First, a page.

Changes in the 23rd edition—2017 (downloadable at right)
Four species ADDED in 2016 to Checklist of Alaska Birds (in taxonomic order)
Calliope Hummingbird Selasphorus calliope: Hatching-year male, 3-5 Sep 2016, Auke Bay, photos by Gus B. van Vliet and Patty Rose. Casual, because of its long, enigmatic, unsubstantiated past in se Alaska. Its history in Alaska began with Willett’s 1921 statement (in Bird notes from southeastern Alaska. Condor 23:156-159): “According to [local resident F. H.] Gray, quite common at Wrangell in spring and fall during some years; other years apparently absent.” In the absence of any pre-1921 published mention of this species in Alaska, however, Willett’s explicit intention (op. cit.:156) “to include only species regarding which some fact or facts have come to light that add to previously published matter regarding them” would seem to make his 1921 report enigmatic. Four+ (silent) decades later, there were six (unsubstantiated) reports from the late 1960s through the 1980s (male, [no date] May 1967, Juneau, Richard J. Gordon; female, 6 May 1968, Juneau, RJG; at least one, summer 1968, Juneau, fide RJG; one, 27 Jul 1974, Juneau, Evelyn S. Dunn; male, 14 Aug 1975, Little Port Walter, Baranof Island, Alex C. Wertheimer; and female, 18 Jun 1988, Mitkof Island, Peter J. Walsh). Insert in Family Trochilidae following Rufous Hummingbird Selasphorus rufus.
We’ve been playing with data and seeking gaps in the collection. After the jump check out the .gif of how the collection has accumulated Alaska specimens since 1950. It’s a neat look at geography and time.
Several years ago, Dan Gibson and I published a paper on Asian birds coming to North America through Alaska entitled “The Asia-to-America Influx of Avian Influenza Wild Bird Hosts Is Large.” In this paper we reversed the conclusions of a popular model of the global spread of highly pathogenic avian influenza (HPAI). We suggested that wild birds are a greater risk than domestic poultry for bringing HPAI into North America. Since then, our model proved the more accurate, presaging the arrival in North America in fall 2014 of a pure Asian strain of H5N2. Wild birds were implicated, and we inferred passage through Alaska. This strain of HPAI went on to cause the worst poultry disease outbreak in U.S. history, resulting in billions of dollars in economic losses.
Brina was a true scientific pioneer, and she blazed a bold new trail in Alaska ornithology for succeeding generations. I am honored to have had the opportunity to work with her and am proud to try to carry on in her tradition. KW.
(Brina’s brother Quentin wrote the following obituary. A salutory article from 2007 and a partial list of Brina’s publications by Dan Gibson follows that.)
It’s going to be a great year! Get out and enjoy the birds of Alaska with a copy of the authoritative checklist. You can get a copy by clicking at right or here.
As of January 2016 the total number of species known to have occurred in Alaska is now 510. The five added to the Alaska list in 2015 were: Continue reading
Our paper is out this month in the Journal of Virology pointing to the importance of Beringia in the intercontinental spread of avian influenza.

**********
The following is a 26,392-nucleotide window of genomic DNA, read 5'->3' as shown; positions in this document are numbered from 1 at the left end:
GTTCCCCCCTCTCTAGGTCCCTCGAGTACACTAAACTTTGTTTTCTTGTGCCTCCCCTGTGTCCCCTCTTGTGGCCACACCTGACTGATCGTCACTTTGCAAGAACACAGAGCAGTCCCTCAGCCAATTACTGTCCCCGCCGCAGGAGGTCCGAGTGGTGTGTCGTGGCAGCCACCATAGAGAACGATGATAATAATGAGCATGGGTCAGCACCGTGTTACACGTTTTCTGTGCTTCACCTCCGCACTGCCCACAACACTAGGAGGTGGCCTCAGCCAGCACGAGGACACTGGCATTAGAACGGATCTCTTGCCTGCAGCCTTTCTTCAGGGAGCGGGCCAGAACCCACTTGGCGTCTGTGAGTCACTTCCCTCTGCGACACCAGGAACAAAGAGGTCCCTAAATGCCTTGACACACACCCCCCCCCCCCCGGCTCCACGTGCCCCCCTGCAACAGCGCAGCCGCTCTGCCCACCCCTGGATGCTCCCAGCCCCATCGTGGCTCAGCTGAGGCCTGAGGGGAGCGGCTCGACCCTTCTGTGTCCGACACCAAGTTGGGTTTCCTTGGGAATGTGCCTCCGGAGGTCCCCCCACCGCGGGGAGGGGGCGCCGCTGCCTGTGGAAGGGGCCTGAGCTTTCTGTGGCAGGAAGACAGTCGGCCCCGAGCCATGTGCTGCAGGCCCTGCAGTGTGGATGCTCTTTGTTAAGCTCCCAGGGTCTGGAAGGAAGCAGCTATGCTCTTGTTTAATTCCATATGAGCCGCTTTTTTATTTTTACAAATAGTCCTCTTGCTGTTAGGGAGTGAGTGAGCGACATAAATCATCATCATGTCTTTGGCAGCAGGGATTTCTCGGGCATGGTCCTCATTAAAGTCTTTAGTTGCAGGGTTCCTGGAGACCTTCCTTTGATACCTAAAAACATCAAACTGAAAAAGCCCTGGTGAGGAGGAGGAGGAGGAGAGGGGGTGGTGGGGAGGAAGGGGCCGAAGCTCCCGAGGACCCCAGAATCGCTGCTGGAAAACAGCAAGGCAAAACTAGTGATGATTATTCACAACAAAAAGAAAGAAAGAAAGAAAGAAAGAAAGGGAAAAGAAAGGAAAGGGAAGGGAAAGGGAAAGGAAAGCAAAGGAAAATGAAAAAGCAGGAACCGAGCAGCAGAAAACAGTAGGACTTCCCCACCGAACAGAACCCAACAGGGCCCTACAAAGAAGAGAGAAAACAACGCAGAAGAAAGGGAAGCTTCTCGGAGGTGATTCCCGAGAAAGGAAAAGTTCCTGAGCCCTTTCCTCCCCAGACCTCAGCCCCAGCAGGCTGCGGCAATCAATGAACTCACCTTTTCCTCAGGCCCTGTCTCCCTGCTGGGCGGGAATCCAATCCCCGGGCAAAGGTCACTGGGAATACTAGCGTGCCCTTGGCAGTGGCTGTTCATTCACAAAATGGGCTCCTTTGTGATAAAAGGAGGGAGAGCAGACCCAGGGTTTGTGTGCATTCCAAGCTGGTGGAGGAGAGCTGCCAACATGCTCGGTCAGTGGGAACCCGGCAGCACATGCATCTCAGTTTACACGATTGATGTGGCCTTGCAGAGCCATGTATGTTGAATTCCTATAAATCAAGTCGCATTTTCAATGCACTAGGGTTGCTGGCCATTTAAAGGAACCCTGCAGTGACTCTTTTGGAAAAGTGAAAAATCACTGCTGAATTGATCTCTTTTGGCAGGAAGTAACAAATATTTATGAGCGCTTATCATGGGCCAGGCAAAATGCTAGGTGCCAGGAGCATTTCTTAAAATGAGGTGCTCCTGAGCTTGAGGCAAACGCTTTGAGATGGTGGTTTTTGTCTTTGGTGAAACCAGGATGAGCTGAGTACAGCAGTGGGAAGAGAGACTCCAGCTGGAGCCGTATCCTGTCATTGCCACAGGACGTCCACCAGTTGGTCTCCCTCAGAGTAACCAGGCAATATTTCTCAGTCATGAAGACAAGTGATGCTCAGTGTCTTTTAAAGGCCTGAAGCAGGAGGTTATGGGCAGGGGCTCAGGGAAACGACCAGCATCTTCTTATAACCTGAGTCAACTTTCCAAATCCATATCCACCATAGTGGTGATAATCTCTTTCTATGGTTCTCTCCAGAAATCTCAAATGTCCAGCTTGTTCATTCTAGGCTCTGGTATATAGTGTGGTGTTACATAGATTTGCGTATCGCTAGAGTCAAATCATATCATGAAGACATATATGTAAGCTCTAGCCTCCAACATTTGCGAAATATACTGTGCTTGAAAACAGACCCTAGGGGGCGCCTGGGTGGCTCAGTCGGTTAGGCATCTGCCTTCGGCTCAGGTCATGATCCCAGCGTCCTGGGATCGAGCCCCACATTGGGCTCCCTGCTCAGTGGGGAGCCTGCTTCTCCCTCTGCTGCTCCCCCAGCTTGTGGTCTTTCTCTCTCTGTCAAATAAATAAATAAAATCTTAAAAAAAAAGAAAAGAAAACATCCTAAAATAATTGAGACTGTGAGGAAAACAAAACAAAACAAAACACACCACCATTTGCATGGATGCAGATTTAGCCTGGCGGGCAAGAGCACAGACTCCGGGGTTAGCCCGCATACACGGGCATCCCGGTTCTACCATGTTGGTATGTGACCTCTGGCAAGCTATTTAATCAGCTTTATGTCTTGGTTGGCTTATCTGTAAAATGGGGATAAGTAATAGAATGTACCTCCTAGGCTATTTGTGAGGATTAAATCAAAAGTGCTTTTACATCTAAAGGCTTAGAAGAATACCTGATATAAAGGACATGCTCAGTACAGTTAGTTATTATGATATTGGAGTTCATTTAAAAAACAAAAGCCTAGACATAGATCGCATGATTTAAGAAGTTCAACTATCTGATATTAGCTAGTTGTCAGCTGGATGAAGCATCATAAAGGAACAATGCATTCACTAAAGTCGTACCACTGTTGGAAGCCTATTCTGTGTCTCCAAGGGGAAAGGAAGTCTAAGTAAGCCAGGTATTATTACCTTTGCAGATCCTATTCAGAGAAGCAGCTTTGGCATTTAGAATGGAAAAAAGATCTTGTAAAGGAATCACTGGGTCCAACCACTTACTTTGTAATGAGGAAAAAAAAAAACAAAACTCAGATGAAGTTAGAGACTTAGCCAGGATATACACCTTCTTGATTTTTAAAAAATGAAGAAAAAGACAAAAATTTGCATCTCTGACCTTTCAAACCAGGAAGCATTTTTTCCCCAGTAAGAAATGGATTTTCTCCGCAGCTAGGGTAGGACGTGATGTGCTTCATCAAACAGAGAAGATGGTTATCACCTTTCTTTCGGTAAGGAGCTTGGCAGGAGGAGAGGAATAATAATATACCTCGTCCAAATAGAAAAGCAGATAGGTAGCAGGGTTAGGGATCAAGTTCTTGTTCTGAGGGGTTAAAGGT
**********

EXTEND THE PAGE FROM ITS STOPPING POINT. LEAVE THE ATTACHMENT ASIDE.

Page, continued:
A figure from the paper showing the movements of birds and the highly pathogenic avian influenza virus H5N8 in 2014.
A word cloud of the paper’s contents
Thanks to a grant from the National Science Foundation, the Bird Collection has undergone a critical facilities upgrade with the installation of new cabinets and a compactor system. This gives us space we desperately needed. We are currently moving, rearranging, and re-housing the whole collection into and around this new space. We continue to occupy our old, 1980s cabinets and compactor space; this new addition was put into to space we obtained during the museum expansion. It is so cool. We had a hard time believing just how many cabinets could be squeezed into that space. Have a look at some photos…
When you walk the basement halls of a museum, you are likely to encounter weird stuff.
Sadly, our good friend and colleague Robert W. Dickerman (RWD) passed away recently. Bob was active with our group for many years during the summers, and the Bird collection has over 1,500 specimens that he was associated with either as collector or preparator. Bob was one of the most dedicated collections professionals and specimen-based researchers the world has seen. Andy Johnson wrote an excellent summary in 2012 of some of Bob’s career. Among Bob’s professional accomplishments included over 230 publications and at least 59 subspecies of birds described. Highly active well into his 80s, Bob may be gone, but he and his accomplishments will be long remembered by us and by many other ornithologists.
Bob Dickerman in the field in Tabasco, Mexico, 1955 (R. W. Dickerman)
Bob Dickerman in the field in Nome, Alaska, 1998 (K. Winker)
Bob Dickerman, Brina Kessel, and Dan Gibson, 2005 (K. Winker)
We were pleased to host Jason Froggatt last month for some intensive work in the bird lab. Jason is Collections Manager in Natural Sciences at the Auckland War Memorial Museum in Auckland, New Zealand. He took the opportunity to come up here to learn some of the tricks of the trade that have served us so well in developing our modern and relatively heavily used bird collection. Jason spent every day, hands-on, with our processes, learning how we work with skins, skeletons, tissues, and stomach contents to preserve a diversity of samples and how we handle the associated data. He also had many keen observations from his own experiences that he gladly shared with us. We had a great time and look forward to future interactions with Jason and the Auckland War Memorial Museum!
Jason Froggatt prepares a bird specimen